If there were more folks in government who were as intelligent and forward-thinking as our current president is, it would be an entirely different America we live in today. Sadly, too many of America’s best and brightest do not land in Washington, D.C. It is not so much the size of government as it is its quality, or lack thereof, that is the biggest problem.

  • ES

    Great column. I wonder if you could do a follow-up on how America might be able to extract itself from this tangled mess of bureaucracy? Has our education system failed us too badly for Americans to survive without holding the large hand of the government? Can those of the lowest socioeconomic status survive anymore without the support of government programs, and what would a freer market mean for those people? What will happen to the middle class? All kinds of questions to be answered here. Ideologically, I fully agree with the stance of your column, but I think our ideology needs to be tested by harsh, real-world scrutiny. You seem like a guy who could do it.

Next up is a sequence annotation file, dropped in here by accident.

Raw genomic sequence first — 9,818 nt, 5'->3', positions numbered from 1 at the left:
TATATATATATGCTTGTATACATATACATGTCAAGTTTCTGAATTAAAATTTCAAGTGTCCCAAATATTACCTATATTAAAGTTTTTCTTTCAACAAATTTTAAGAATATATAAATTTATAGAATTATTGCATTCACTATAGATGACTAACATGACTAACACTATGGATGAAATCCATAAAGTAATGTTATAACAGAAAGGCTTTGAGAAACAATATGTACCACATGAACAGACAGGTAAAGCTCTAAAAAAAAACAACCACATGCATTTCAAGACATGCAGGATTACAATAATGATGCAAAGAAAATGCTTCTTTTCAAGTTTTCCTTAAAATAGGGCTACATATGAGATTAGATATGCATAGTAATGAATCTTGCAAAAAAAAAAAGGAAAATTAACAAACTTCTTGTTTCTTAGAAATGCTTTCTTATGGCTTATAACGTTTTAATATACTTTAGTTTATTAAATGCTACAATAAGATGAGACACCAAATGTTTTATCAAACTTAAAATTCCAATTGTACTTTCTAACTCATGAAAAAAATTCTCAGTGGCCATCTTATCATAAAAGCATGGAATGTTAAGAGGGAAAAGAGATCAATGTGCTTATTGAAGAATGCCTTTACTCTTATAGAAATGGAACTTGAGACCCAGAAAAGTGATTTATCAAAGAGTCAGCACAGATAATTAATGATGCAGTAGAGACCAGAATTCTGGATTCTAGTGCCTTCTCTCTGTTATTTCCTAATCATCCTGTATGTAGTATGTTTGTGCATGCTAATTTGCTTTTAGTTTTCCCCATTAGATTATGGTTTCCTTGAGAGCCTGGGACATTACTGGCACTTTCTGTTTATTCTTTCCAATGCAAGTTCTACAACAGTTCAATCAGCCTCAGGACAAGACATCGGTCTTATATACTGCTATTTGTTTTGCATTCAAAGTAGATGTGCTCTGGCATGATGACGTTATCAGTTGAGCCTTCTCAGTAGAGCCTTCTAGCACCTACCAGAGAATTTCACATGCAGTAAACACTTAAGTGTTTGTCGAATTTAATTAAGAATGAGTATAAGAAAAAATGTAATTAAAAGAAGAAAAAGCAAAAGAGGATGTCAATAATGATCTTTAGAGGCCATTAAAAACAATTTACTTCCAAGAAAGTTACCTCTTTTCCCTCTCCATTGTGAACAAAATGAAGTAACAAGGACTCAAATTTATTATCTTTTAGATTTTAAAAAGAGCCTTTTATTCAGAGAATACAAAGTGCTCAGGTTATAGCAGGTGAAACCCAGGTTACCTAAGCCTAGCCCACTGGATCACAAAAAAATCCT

• roflcopter

    Matt Shaffer is the greatest columnist the YDN has ever had.

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  • @ Yale Mom

    You forget the power that form has over substance. The government has swallowed many, many bright men and women. Their works has been for naught.

    And don’t you think enough young people go and waste their lives in Washington? I watch them go all the time. Tell them to go do something better with their lives.

  • c@cb

    their bleh

  • Erin Green

    The more disillusioned young people we have, the more positive work can be done! …We kind of do live in a fascist police state…
    Thanks for being real, kid.